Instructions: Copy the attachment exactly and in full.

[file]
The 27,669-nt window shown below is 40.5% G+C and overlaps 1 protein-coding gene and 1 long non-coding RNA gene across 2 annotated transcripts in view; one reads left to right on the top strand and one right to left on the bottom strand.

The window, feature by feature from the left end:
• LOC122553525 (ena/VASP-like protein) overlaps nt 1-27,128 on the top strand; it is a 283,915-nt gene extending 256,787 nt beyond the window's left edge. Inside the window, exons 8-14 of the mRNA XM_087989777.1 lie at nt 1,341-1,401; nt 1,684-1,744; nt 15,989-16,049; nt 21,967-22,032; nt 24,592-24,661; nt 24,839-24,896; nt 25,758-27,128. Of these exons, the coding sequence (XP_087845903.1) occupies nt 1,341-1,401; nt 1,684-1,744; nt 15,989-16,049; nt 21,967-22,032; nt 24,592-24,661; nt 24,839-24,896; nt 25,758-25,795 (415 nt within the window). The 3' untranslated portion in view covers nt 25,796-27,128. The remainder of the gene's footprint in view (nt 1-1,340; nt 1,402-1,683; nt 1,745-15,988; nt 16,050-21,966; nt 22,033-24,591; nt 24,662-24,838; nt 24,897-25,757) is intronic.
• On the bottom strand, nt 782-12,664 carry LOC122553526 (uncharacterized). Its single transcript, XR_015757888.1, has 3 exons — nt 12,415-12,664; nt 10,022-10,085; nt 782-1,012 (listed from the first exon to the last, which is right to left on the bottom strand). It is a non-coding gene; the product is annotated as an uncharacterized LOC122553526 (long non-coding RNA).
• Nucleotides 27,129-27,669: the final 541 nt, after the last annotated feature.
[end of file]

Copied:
The 27,669-nt window shown below is 40.5% G+C and overlaps 1 protein-coding gene and 1 long non-coding RNA gene across 2 annotated transcripts in view; one reads left to right on the top strand and one right to left on the bottom strand.

The window, feature by feature from the left end:
• LOC122553525 (ena/VASP-like protein) overlaps nt 1-27,128 on the top strand; it is a 283,915-nt gene extending 256,787 nt beyond the window's left edge. Inside the window, exons 8-14 of the mRNA XM_087989777.1 lie at nt 1,341-1,401; nt 1,684-1,744; nt 15,989-16,049; nt 21,967-22,032; nt 24,592-24,661; nt 24,839-24,896; nt 25,758-27,128. Of these exons, the coding sequence (XP_087845903.1) occupies nt 1,341-1,401; nt 1,684-1,744; nt 15,989-16,049; nt 21,967-22,032; nt 24,592-24,661; nt 24,839-24,896; nt 25,758-25,795 (415 nt within the window). The 3' untranslated portion in view covers nt 25,796-27,128. The remainder of the gene's footprint in view (nt 1-1,340; nt 1,402-1,683; nt 1,745-15,988; nt 16,050-21,966; nt 22,033-24,591; nt 24,662-24,838; nt 24,897-25,757) is intronic.
• On the bottom strand, nt 782-12,664 carry LOC122553526 (uncharacterized). Its single transcript, XR_015757888.1, has 3 exons — nt 12,415-12,664; nt 10,022-10,085; nt 782-1,012 (listed from the first exon to the last, which is right to left on the bottom strand). It is a non-coding gene; the product is annotated as an uncharacterized LOC122553526 (long non-coding RNA).
• Nucleotides 27,129-27,669: the final 541 nt, after the last annotated feature.